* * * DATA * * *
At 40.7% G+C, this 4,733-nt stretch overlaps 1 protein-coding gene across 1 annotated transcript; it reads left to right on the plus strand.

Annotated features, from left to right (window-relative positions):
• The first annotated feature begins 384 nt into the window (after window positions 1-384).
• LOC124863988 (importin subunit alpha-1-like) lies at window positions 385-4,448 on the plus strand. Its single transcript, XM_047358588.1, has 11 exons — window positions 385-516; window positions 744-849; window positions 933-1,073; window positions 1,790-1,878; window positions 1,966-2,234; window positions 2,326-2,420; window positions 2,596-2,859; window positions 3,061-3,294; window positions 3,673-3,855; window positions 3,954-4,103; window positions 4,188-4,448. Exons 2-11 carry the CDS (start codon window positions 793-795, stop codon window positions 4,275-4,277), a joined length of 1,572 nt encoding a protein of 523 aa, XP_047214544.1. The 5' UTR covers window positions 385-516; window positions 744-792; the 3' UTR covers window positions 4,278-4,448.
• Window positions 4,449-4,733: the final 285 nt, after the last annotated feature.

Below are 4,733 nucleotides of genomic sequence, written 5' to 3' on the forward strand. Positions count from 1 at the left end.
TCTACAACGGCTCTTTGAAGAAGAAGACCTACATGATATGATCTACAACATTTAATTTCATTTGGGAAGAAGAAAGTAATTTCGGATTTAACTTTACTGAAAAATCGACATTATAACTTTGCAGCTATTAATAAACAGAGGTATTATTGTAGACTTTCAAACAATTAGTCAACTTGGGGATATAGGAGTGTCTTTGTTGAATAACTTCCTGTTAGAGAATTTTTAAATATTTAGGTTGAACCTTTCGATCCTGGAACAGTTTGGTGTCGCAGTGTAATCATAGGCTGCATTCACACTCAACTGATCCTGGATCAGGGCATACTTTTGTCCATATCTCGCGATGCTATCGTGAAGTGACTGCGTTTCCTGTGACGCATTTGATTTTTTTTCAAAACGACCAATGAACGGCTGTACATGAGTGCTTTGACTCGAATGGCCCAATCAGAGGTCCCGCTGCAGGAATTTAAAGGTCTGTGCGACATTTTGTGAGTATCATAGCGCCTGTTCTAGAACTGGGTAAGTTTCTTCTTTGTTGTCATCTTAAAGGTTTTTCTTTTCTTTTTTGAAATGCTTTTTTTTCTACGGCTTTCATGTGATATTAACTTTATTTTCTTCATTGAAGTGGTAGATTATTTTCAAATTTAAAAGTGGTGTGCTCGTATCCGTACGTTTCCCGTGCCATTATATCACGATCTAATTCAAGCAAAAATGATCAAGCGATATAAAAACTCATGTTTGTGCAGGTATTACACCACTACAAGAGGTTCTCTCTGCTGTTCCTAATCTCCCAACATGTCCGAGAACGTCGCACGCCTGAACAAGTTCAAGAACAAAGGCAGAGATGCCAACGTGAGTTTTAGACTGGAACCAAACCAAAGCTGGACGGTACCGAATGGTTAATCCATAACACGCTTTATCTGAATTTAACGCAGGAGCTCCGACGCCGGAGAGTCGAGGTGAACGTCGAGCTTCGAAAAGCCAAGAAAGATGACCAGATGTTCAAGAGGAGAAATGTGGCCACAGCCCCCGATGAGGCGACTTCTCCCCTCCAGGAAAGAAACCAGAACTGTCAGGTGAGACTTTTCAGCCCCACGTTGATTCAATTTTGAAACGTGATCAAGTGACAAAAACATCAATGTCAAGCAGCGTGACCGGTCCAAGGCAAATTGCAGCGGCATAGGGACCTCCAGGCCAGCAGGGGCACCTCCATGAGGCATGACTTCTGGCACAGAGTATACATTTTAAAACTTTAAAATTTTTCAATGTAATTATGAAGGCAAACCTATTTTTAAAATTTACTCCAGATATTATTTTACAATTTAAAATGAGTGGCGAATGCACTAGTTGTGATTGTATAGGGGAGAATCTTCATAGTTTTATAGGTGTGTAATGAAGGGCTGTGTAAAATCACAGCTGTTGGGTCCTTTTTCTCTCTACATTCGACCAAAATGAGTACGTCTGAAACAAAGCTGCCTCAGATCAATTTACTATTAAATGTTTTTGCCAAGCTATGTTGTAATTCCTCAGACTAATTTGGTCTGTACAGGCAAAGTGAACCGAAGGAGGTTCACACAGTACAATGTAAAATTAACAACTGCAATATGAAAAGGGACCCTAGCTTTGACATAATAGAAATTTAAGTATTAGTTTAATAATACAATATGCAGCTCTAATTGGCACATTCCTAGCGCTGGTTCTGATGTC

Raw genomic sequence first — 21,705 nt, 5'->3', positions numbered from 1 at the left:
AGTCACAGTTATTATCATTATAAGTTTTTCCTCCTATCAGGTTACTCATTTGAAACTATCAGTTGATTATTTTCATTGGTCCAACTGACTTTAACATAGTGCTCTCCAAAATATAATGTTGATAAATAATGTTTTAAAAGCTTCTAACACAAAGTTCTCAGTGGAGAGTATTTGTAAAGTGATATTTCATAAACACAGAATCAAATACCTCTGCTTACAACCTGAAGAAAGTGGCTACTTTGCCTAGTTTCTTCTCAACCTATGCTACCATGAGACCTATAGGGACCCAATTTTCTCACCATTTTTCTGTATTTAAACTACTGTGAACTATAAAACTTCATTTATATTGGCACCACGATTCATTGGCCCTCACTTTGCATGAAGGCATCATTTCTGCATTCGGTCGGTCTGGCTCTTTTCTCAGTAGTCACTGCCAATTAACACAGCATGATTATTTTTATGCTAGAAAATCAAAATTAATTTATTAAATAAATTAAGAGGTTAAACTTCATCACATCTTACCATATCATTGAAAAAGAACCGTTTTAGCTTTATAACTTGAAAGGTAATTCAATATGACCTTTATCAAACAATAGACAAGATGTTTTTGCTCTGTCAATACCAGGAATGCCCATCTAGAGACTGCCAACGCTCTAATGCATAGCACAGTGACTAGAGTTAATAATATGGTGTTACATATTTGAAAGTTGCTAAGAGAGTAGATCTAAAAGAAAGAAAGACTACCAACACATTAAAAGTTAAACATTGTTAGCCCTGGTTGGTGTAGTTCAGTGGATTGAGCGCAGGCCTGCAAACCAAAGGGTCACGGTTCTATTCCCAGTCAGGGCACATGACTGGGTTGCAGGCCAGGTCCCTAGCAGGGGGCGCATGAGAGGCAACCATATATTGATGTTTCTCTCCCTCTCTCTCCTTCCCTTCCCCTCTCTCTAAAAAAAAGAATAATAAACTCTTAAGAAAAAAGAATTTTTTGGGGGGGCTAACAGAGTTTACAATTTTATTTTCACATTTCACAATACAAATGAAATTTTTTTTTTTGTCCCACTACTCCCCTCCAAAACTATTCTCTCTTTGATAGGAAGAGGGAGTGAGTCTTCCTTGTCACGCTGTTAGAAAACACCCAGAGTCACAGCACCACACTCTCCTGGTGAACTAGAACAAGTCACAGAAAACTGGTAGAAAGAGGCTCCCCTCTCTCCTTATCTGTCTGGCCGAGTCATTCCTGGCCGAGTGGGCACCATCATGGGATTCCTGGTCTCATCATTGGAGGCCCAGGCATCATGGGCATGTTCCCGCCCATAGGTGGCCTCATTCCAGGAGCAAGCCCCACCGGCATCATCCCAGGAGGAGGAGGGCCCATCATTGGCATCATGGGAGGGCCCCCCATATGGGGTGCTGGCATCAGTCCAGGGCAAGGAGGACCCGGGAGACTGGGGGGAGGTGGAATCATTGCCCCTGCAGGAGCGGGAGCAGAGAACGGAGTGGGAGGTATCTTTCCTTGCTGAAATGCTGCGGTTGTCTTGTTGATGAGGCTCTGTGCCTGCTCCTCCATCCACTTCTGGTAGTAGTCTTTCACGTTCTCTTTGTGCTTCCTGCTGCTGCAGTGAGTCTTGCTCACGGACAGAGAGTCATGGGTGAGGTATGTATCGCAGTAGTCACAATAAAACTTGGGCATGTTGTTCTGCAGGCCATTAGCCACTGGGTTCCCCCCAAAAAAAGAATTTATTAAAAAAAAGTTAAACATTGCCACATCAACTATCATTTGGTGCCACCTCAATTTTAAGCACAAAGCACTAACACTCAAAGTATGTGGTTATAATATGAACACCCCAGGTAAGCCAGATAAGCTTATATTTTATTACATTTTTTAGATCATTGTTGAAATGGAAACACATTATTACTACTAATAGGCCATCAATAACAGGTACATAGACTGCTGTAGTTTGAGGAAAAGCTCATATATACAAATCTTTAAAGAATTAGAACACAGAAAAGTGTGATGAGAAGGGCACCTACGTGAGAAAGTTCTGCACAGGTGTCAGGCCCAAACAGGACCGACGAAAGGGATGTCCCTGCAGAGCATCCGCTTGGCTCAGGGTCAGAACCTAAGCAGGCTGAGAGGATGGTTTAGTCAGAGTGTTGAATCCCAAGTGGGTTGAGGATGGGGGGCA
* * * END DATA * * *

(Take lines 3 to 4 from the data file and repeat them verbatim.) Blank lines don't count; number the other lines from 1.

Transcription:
• The first annotated feature begins 384 nt into the window (after window positions 1-384).
• LOC124863988 (importin subunit alpha-1-like) lies at window positions 385-4,448 on the plus strand. Its single transcript, XM_047358588.1, has 11 exons — window positions 385-516; window positions 744-849; window positions 933-1,073; window positions 1,790-1,878; window positions 1,966-2,234; window positions 2,326-2,420; window positions 2,596-2,859; window positions 3,061-3,294; window positions 3,673-3,855; window positions 3,954-4,103; window positions 4,188-4,448. Exons 2-11 carry the CDS (start codon window positions 793-795, stop codon window positions 4,275-4,277), a joined length of 1,572 nt encoding a protein of 523 aa, XP_047214544.1. The 5' UTR covers window positions 385-516; window positions 744-792; the 3' UTR covers window positions 4,278-4,448.